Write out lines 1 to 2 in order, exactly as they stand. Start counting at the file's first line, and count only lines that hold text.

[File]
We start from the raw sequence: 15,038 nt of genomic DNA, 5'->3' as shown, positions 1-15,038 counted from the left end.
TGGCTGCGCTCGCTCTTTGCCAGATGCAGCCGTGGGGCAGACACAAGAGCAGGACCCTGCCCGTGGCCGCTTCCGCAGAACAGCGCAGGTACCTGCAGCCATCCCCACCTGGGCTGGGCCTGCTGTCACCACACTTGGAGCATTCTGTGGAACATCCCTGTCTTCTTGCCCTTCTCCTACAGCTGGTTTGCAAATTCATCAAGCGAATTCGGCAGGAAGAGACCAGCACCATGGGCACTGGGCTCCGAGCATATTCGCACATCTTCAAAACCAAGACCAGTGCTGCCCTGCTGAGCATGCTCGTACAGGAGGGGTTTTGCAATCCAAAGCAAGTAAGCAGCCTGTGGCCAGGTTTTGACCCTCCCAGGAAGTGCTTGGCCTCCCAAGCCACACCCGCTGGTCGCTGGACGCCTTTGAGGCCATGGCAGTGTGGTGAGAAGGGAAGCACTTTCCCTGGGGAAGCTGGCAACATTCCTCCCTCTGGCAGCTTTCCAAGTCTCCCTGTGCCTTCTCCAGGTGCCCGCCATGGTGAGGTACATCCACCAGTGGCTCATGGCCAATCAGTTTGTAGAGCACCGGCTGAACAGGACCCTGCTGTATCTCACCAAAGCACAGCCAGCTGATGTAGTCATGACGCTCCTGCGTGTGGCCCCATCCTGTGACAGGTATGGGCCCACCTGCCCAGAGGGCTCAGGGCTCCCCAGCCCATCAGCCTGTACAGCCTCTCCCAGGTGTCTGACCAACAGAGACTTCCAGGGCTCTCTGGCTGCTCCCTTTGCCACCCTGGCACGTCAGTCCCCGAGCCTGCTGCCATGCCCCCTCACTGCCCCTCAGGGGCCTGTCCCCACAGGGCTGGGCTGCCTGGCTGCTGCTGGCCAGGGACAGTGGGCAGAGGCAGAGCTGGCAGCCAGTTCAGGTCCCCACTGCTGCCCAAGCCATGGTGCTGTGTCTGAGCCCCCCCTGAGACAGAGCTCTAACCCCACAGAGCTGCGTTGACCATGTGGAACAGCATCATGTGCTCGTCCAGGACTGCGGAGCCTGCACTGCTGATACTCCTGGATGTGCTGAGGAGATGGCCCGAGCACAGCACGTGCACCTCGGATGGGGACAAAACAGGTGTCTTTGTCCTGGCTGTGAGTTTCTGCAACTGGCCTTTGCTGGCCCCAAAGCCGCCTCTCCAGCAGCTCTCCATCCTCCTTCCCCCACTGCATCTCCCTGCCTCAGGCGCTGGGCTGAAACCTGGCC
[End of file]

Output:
We start from the raw sequence: 15,038 nt of genomic DNA, 5'->3' as shown, positions 1-15,038 counted from the left end.
TGGCTGCGCTCGCTCTTTGCCAGATGCAGCCGTGGGGCAGACACAAGAGCAGGACCCTGCCCGTGGCCGCTTCCGCAGAACAGCGCAGGTACCTGCAGCCATCCCCACCTGGGCTGGGCCTGCTGTCACCACACTTGGAGCATTCTGTGGAACATCCCTGTCTTCTTGCCCTTCTCCTACAGCTGGTTTGCAAATTCATCAAGCGAATTCGGCAGGAAGAGACCAGCACCATGGGCACTGGGCTCCGAGCATATTCGCACATCTTCAAAACCAAGACCAGTGCTGCCCTGCTGAGCATGCTCGTACAGGAGGGGTTTTGCAATCCAAAGCAAGTAAGCAGCCTGTGGCCAGGTTTTGACCCTCCCAGGAAGTGCTTGGCCTCCCAAGCCACACCCGCTGGTCGCTGGACGCCTTTGAGGCCATGGCAGTGTGGTGAGAAGGGAAGCACTTTCCCTGGGGAAGCTGGCAACATTCCTCCCTCTGGCAGCTTTCCAAGTCTCCCTGTGCCTTCTCCAGGTGCCCGCCATGGTGAGGTACATCCACCAGTGGCTCATGGCCAATCAGTTTGTAGAGCACCGGCTGAACAGGACCCTGCTGTATCTCACCAAAGCACAGCCAGCTGATGTAGTCATGACGCTCCTGCGTGTGGCCCCATCCTGTGACAGGTATGGGCCCACCTGCCCAGAGGGCTCAGGGCTCCCCAGCCCATCAGCCTGTACAGCCTCTCCCAGGTGTCTGACCAACAGAGACTTCCAGGGCTCTCTGGCTGCTCCCTTTGCCACCCTGGCACGTCAGTCCCCGAGCCTGCTGCCATGCCCCCTCACTGCCCCTCAGGGGCCTGTCCCCACAGGGCTGGGCTGCCTGGCTGCTGCTGGCCAGGGACAGTGGGCAGAGGCAGAGCTGGCAGCCAGTTCAGGTCCCCACTGCTGCCCAAGCCATGGTGCTGTGTCTGAGCCCCCCCTGAGACAGAGCTCTAACCCCACAGAGCTGCGTTGACCATGTGGAACAGCATCATGTGCTCGTCCAGGACTGCGGAGCCTGCACTGCTGATACTCCTGGATGTGCTGAGGAGATGGCCCGAGCACAGCACGTGCACCTCGGATGGGGACAAAACAGGTGTCTTTGTCCTGGCTGTGAGTTTCTGCAACTGGCCTTTGCTGGCCCCAAAGCCGCCTCTCCAGCAGCTCTCCATCCTCCTTCCCCCACTGCATCTCCCTGCCTCAGGCGCTGGGCTGAAACCTGGCC